Serge Lutens: Perfume Genius
By Abdella Taïa
So who is Serge Lutens's father? Where does he come from? The Arab world? Algeria? Eastern Europe?
I'll never know.
I tried, throughout my interview with the famous French perfumer, to get to the bottom of this mystery. In vain. The more I insisted the more the secret deepened. I'd never have the answers to my questions. The mystery will remain intact.
Yet Serge Lutens is someone who talks freely, who expresses himself, who doesn't leave ideas at the side of the road. But the more he talks, the less one knows him. The origin of things, his passion, his desires remain indecipherable for me, perhaps for the better.
'We're not predestined,' he says. 'It wasn't my destiny to become a perfumer.' But he's not just any perfumer. His signature line, Serge Lutens, which debuted in 2000, has gained a cultish following. And not just in France. His unforgettable fragrances are available in a single place: the Salons du Palais Royal in Paris, a few steps from la Com'die-Fran'aise. It's not a boutique or even a stylish place, but rather a temple, a mausoleum, a tower.
My interview with this refined man, born in 1942 in Lille, France, unfolds at the H'tel Ritz in Place Vend'me, where Lutens stays when passing through Paris. He is there, in a room in the lobby, standing before me. Apart from his white shirt, everything he is wearing is black. Is black his color? ('No,' he admits later. 'It's just protection, my armor.')
He is welcoming, warm. He quickly sets a relaxed, natural, almost intimate tone. He clearly wishes to get straight to the interview: questions, answers. A moment between us. Just us. An open discussion. In confidence. A literary crossing. A walk at the end of the afternoon, out of time, in the company of a delightful man.
Lutens had long hair until he was 16. He was a hairstylist. Then, for a long time, a makeup artist. The biggest makeup artist in the world. He directed films, created images. He collaborated with Richard Avedon, Bob Richardson, Irving Penn. In the 1980s, he revitalized the image of the Shiseido Group. Success came quickly to him. He traveled all over the world. He was in demand. He knew everyone. Without really getting to know himself. 'Between the ages of 16 and 26, I was at odds with myself. I wanted to get away from myself,' he says, adding, 'I was an aimless, faltering boy. Indecisive. I couldn't continue like that. I had to face myself.'
To take on this internal struggle, he traveled south, at the beginning of the 1970s, by car. Once in Marseille, he took a boat to Morocco and disembarked in Casablanca. It rained. He decided to continue his journey. He arrived in Marrakech. He felt straight away that this red city, this Morocco, was already a part of him. Its ochre land, its colors, its sounds, its crowds, its violence, its teeming eroticism, its question marks, all of it'everything was already a part of him, confusingly, intensely. He saw it, recognized it. He had found a land that boiled his senses, where he would reinvent himself. Or attempt to anyway.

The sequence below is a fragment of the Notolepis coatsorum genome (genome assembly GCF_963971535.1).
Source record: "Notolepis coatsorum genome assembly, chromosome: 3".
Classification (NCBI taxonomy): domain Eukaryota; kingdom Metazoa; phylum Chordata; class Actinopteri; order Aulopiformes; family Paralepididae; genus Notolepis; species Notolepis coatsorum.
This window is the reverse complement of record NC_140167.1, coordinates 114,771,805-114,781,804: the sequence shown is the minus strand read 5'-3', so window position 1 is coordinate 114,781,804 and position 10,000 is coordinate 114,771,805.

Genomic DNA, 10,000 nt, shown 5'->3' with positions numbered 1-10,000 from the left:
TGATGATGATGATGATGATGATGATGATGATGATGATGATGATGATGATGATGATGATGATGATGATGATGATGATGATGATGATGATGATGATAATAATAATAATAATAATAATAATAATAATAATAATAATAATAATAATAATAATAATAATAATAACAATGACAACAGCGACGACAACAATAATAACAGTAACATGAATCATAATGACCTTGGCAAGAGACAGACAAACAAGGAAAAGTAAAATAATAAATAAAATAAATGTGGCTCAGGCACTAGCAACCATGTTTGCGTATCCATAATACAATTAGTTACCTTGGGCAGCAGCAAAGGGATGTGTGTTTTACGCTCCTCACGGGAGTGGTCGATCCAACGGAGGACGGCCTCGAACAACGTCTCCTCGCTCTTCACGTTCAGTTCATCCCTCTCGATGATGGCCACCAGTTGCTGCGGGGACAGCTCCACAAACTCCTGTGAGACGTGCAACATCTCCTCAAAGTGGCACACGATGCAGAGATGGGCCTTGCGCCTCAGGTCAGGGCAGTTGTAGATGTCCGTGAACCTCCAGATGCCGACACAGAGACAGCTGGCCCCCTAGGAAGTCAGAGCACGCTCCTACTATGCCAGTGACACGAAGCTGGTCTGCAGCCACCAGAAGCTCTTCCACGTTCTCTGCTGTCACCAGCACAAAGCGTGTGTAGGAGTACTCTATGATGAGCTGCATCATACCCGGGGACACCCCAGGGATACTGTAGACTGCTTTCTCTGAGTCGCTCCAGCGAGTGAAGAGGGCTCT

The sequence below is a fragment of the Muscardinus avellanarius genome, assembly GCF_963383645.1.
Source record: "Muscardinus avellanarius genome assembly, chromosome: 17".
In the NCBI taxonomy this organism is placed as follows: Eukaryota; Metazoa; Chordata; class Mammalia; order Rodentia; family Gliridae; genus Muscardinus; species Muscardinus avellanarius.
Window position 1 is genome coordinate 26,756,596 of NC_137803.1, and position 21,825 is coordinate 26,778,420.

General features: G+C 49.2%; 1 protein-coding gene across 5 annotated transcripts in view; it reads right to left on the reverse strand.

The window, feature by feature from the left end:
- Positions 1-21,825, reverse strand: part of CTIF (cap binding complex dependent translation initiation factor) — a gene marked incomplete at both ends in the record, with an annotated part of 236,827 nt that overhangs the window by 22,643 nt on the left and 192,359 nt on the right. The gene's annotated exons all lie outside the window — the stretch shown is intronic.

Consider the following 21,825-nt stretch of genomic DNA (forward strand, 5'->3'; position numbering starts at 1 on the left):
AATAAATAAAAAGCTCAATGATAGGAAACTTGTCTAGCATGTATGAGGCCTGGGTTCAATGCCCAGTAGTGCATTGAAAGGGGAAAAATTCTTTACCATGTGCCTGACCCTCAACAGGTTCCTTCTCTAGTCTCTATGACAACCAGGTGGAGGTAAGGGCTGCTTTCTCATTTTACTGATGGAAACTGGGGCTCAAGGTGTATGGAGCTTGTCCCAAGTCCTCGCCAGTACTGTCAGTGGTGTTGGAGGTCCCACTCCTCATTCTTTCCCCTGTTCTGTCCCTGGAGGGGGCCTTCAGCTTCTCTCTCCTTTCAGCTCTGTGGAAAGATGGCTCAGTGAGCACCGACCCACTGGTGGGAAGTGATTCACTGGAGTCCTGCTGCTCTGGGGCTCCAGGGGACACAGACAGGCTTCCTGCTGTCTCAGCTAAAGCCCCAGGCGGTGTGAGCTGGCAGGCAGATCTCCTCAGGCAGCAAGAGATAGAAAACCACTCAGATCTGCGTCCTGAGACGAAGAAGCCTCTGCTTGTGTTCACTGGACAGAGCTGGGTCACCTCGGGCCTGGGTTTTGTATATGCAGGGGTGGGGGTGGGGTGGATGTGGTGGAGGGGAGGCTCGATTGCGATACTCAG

'Usually I hate crowds,' he says. 'But not in Marrakech. There, I not only want to let myself get carried away by the crowd into the suqs, but I'd like to throw myself in it, to roll around in it, like it's flour. My connection with that crowd is more than physical, sexual'it's a bond that overtakes me and inspires me.'
To hear Lutens speak this way about Marrakech and its hordes of people, one would think it's not he who created his fragrances but the city itself, this strange, throbbing heart of Morocco. El Attarine, Chergui, Ambre Sultan, Rahat Loukoum, Rose de Nuit, Santal de Mysore'uncommon names for fragrances that go far beyond their context. Each is a novel in itself. A call in the night. At dawn. Tracks in the desert. A star coming back to life.
Lutens describes his scents with literary words. Sweet. Precise. Raw. Erotic. Words writers use. Words that give an impression of everlastingness. He never says how he 'manufactures' them. He deliberately keeps this part of his work vague. Maybe it remains a mystery even for him.
In this hotel, where Marcel Proust used to stay, it seems entirely natural to speak in terms of literature, about writers. First, Jean Genet, whom Lutens considers godlike and whose centennial just passed. 'To read Jean Genet at 22 was a big shock for me. Everything he does is violent and poetic. There's poetry in every sentence, every line. They offered for me to meet with him in the '80s. I didn't want to. I didn't want to meet God in person. What would I have said to him?'